In regard to mean-variance risk measure, Markowitz [22] firstly introduced the mean-variance model into financial portfolio management. Choi et al. [23] used the mean-variance theory to quantify the risk and the payoff of an investment decision by the variance of return and the expected return, respectively. Fu et al. [24] investigated a continuous-time mean-variance portfolio selection problem under the constraint of a borrowing rate which is higher than the lending rate. Wu et al. [25] presented a mean-variance optimization model for solving the track allocation problem that minimizes the occupation time costs in groups of turnouts at station bottlenecks. Ahmadi et al. [26] developed a systematic approach to make robust decisions for the single location-allocation -hub median problem based on mean-variance theory. Li et al. [27] presented a systematic approach integrated the mean-variance and scheduling to allow for schedule delay and trip time variability under uncertainty.

To the best of our knowledge, there has been no significant attempt to study the last-train timetabling problems in stochastic environments considering reliability of decisions; even stochastic models of this problem without considering risk are quiet rare in the literature. This paper takes the first initiative to develop a systematic risk management approach to make decisions according to decision-makers’ preferences for a last-train timetabling problem. In this study, more comprehensive and realistic factors are taken into account; these features make this study different from the literature in last-train timetabling area.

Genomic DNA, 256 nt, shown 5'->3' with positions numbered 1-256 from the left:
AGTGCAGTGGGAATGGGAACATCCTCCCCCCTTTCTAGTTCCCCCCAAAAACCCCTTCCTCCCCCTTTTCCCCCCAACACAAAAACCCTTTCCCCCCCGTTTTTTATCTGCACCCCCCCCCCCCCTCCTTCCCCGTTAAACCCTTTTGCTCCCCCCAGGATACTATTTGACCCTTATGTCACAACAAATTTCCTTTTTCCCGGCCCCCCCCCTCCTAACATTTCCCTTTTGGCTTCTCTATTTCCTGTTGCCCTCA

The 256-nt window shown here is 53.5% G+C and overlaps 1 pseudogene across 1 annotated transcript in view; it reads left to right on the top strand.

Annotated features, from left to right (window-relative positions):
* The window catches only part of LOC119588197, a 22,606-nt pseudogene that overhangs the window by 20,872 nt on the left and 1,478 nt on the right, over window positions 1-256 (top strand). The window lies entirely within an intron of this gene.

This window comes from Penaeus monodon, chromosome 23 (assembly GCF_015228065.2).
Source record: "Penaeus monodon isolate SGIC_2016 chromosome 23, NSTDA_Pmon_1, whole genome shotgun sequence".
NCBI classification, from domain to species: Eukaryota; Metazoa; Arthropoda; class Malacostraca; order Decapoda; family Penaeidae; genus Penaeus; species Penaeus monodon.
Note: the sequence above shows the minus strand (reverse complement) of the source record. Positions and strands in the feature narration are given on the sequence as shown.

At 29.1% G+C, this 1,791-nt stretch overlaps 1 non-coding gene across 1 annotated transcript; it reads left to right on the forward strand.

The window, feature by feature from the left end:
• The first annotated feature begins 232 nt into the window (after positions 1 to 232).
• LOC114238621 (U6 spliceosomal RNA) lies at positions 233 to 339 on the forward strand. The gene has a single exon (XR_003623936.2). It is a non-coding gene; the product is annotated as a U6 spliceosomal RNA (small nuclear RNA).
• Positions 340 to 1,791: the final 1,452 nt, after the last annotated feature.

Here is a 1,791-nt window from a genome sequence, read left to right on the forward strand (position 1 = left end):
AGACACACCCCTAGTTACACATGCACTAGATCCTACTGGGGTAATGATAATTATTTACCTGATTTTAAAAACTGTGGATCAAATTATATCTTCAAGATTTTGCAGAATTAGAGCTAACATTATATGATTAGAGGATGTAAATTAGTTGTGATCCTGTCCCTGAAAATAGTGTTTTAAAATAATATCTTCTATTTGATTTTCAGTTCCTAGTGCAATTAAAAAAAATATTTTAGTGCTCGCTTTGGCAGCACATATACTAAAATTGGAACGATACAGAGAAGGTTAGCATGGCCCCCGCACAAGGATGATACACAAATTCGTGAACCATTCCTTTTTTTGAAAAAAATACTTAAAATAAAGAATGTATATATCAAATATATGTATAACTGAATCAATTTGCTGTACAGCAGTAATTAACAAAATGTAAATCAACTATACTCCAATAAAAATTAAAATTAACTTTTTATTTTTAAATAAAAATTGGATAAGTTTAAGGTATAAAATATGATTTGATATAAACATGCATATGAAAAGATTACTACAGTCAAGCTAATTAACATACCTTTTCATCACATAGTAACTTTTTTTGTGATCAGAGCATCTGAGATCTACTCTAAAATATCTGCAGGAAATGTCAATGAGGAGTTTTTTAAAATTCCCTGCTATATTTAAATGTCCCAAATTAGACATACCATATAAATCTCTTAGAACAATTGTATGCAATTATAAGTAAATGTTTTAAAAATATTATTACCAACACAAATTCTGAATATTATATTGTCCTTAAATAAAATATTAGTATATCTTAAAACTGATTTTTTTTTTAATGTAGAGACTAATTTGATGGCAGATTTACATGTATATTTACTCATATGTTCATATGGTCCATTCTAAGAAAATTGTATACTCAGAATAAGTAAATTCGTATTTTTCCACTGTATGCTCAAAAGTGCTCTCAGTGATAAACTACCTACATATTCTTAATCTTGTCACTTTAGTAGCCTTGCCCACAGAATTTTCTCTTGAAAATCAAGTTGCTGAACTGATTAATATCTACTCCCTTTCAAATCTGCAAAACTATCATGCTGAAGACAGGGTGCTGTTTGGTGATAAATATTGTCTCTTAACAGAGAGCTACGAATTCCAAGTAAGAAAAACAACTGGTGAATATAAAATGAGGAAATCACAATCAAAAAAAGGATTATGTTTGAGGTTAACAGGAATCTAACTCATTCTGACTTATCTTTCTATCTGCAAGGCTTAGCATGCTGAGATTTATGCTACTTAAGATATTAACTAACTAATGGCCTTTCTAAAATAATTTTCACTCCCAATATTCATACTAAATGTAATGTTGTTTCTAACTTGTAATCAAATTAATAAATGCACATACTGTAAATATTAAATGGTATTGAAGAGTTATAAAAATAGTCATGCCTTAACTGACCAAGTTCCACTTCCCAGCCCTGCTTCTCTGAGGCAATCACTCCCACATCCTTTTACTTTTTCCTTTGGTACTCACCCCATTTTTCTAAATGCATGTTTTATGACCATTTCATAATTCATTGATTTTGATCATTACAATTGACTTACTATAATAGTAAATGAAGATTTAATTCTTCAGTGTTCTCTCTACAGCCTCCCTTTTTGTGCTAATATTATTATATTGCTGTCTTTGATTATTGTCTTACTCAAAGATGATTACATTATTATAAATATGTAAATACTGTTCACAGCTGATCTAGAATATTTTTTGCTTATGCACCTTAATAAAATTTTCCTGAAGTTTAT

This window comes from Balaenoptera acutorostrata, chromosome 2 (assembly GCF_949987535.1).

3. Problem Description and Formulations

Last-train timetabling problem aims at coordinating the arrival and departure times of feeder trains with connecting trains at transfer stations so that passengers can enjoy smooth transfers in subway networks. The practical transfer situations based on the arrival and departure times of the last feeder train and the last connecting train is illustrated in Figure 1. Case A depicts that the passengers can smoothly transfer from train to train since the departure time of the train is later than the passengers’ arrival time at the platform of train . Conversely, the transfer passengers cannot do that before the train departs, as shown in the case B. That is, the passengers fail to transfer in this case. Therefore, last-train timetabling should be determined to satisfy the transfer demands. With these concerns, we generate timetables to pick up as many transfers as possible by adjusting the last trains’ departure times and running times for each line.

Next, we first present the basic setting upon which our modeling framework is built. We also present several underlying assumptions and most of the notation considered throughout the paper. Then, we propose a modeling framework that synchronously considers uncertainty in the transfer demand and risk modeling, which will be discussed in the following subsections.

3.1. Basic Model

In this section, we introduce the basic setting for our analysis. We consider a simple base situation in order to get a more focused demonstration of the methodology we propose.

To provide a precise statement of this problem, we define the following:

Sets: the set of last trains in the network, .: the set of all transfer stations on train , .: the set of transfer stations up to station on train .: the set of transfer stations before station on train .

Parameters: the passengers’ average walking time from train to at station .: the transfer demand from trains to at station .: the dwell time of the last train at station .: the minimum running time on train between station and the previous transfer station, including additional time caused by train start and brake at stations.: the maximum running time on train between station and the previous transfer station, including additional time caused by train start and brake at stations.: the earliest permitted departure time for last trains.: the last permitted departure time for last trains.